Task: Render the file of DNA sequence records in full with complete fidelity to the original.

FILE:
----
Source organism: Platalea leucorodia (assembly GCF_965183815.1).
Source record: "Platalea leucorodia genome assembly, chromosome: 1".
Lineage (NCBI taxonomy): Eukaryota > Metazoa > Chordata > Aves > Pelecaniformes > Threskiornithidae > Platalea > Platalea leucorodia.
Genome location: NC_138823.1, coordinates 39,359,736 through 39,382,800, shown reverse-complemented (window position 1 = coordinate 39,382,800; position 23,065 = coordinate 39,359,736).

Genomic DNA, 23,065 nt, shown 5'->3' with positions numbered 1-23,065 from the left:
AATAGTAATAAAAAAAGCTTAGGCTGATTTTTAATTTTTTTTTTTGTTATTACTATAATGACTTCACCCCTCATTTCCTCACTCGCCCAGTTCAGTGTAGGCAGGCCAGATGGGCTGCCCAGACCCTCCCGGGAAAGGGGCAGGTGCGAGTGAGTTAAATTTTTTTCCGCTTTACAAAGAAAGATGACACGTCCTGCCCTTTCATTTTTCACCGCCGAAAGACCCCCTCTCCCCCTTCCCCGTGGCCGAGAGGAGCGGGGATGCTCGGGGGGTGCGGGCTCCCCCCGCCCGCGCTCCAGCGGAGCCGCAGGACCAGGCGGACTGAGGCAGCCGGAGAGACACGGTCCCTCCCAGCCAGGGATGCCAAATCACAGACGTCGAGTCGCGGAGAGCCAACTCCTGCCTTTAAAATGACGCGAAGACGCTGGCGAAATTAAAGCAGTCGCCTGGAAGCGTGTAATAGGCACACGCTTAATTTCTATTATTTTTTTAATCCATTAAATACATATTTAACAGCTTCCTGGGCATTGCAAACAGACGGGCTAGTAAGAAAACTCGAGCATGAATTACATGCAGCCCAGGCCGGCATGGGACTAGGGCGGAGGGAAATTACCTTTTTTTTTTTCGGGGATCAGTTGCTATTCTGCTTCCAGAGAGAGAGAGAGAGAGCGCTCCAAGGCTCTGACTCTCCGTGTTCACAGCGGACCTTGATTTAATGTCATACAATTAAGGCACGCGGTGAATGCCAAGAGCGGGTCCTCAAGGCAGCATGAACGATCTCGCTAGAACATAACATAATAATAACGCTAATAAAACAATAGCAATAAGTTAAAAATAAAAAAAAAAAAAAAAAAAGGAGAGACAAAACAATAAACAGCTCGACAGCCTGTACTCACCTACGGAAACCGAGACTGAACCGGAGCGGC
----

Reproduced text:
Source organism: Platalea leucorodia (assembly GCF_965183815.1).
Source record: "Platalea leucorodia genome assembly, chromosome: 1".
Lineage (NCBI taxonomy): Eukaryota > Metazoa > Chordata > Aves > Pelecaniformes > Threskiornithidae > Platalea > Platalea leucorodia.
Genome location: NC_138823.1, coordinates 39,359,736 through 39,382,800, shown reverse-complemented (window position 1 = coordinate 39,382,800; position 23,065 = coordinate 39,359,736).

Genomic DNA, 23,065 nt, shown 5'->3' with positions numbered 1-23,065 from the left:
AATAGTAATAAAAAAAGCTTAGGCTGATTTTTAATTTTTTTTTTTGTTATTACTATAATGACTTCACCCCTCATTTCCTCACTCGCCCAGTTCAGTGTAGGCAGGCCAGATGGGCTGCCCAGACCCTCCCGGGAAAGGGGCAGGTGCGAGTGAGTTAAATTTTTTTCCGCTTTACAAAGAAAGATGACACGTCCTGCCCTTTCATTTTTCACCGCCGAAAGACCCCCTCTCCCCCTTCCCCGTGGCCGAGAGGAGCGGGGATGCTCGGGGGGTGCGGGCTCCCCCCGCCCGCGCTCCAGCGGAGCCGCAGGACCAGGCGGACTGAGGCAGCCGGAGAGACACGGTCCCTCCCAGCCAGGGATGCCAAATCACAGACGTCGAGTCGCGGAGAGCCAACTCCTGCCTTTAAAATGACGCGAAGACGCTGGCGAAATTAAAGCAGTCGCCTGGAAGCGTGTAATAGGCACACGCTTAATTTCTATTATTTTTTTAATCCATTAAATACATATTTAACAGCTTCCTGGGCATTGCAAACAGACGGGCTAGTAAGAAAACTCGAGCATGAATTACATGCAGCCCAGGCCGGCATGGGACTAGGGCGGAGGGAAATTACCTTTTTTTTTTTCGGGGATCAGTTGCTATTCTGCTTCCAGAGAGAGAGAGAGAGAGCGCTCCAAGGCTCTGACTCTCCGTGTTCACAGCGGACCTTGATTTAATGTCATACAATTAAGGCACGCGGTGAATGCCAAGAGCGGGTCCTCAAGGCAGCATGAACGATCTCGCTAGAACATAACATAATAATAACGCTAATAAAACAATAGCAATAAGTTAAAAATAAAAAAAAAAAAAAAAAAAGGAGAGACAAAACAATAAACAGCTCGACAGCCTGTACTCACCTACGGAAACCGAGACTGAACCGGAGCGGC